Currently, the company employs 150 team members and operates out of an 83,000-square-foot facility constructed in 2012. The company focuses on supply chain management for its retail and foodservice customers and delivers fresh fruits and vegetables to Iowa, Missouri, Kansas, Nebraska, Minnesota, Wisconsin and Illinois.
“The economy in Des Moines is consistently rated by national publications among the very best in the entire United States,” says Comito. “Since we don’t have mountains and oceans, the biking and running communities are very active, and those recreational events attract thousands of participants, who are fueled by fresh produce.”
One of the biggest challenges businesses are experiencing is that the thriving city is a victim of its own success.
“Because the economy is so strong, businesses are struggling to find the employees they need to grow,” says Comito. “Every business owner I speak to says their No. 1 issue is finding qualified employees.”
This factor has driven up labor costs and put companies like Capital Fruit at a competitive disadvantage. To compensate, the wholesaler has had to focus on execution.
Another challenge is population. The Des Moines area is only 500,000, and the state of Iowa has only 3 million people.
“As a result, we have to be much more on our game than produce companies located in highly populated areas,” says Comito. “In some ways, that makes us more innovative and better at serving the customer than produce companies in bigger cities that can rely on huge populations for their sales and are not challenged on a consistent basis.”
“Since we don’t have mountains and oceans, the biking and running communities are very active, and those recreational events attract thousands of participants, who are fueled by fresh produce.”
— Brendan Comito, Capital City Fruit
Capital City Fruit has been working with local formers for decades, but has benefited the most in the past five to 10 years. This includes qualifying growers, planning their planting schedules to meet volumes and handling the logistics of getting product from the farms to customers.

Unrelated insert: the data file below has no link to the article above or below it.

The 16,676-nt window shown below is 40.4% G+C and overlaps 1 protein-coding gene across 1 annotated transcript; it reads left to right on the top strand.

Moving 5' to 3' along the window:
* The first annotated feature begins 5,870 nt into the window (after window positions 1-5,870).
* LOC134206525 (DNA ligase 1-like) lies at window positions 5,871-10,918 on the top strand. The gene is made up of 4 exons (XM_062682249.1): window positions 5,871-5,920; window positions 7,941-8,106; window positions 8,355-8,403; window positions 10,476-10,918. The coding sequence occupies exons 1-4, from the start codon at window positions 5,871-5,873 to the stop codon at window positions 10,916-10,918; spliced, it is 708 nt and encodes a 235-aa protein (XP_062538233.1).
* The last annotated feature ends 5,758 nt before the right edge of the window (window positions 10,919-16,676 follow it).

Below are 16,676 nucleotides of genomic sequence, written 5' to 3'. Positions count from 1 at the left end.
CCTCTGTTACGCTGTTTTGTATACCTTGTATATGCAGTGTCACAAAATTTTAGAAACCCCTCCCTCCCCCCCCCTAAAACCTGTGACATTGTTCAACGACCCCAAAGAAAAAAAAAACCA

“The demand for locally grown produce is growing by double digits each year, and we work with more than 30 growers in our seven-state delivery area to meet that demand,” says Comito. “The local produce starts in May, but really does not hit heavy volume until mid-June and it continues right up until the first hard freeze.”
Loffredo Fresh Produce
Another thriving wholesaler in the city is Loffredo Fresh Produce, which built a new fresh-cut facility, Produce Innovations, 4 miles from its main warehouse in November 2014.
“This [venture] impacted us greatly, as we’ve been able to stretch out and not only do our own local business, but open our doors to co-packers and expand our reach into c-stores like Kwik Trip and Casey’s General Stores,” says Gene Loffredo, president and chief executive of Loffredo Fresh Produce. “Our business has grown in Des Moines as the city is growing and picking up population.”
The city’s accolades haven’t hurt, with West Des Moines named the fifth most desirable place to retire in a recent report by Bankrate.com. Not only is the cost of living affordable, but the city has a concentrated number of insurance companies, medical facilities and banks to support retirees.
But not many have the history of Loffredo Fresh Produce in the city, which has been in business for 125 years.
“Being located in the middle of the country, we do business within 500 miles of our warehouses,” says Loffredo. “Our business continues to grow, and we’re working harder, particularly in the Madison, WI, and Kansas City markets, with business up about 5 percent this year.”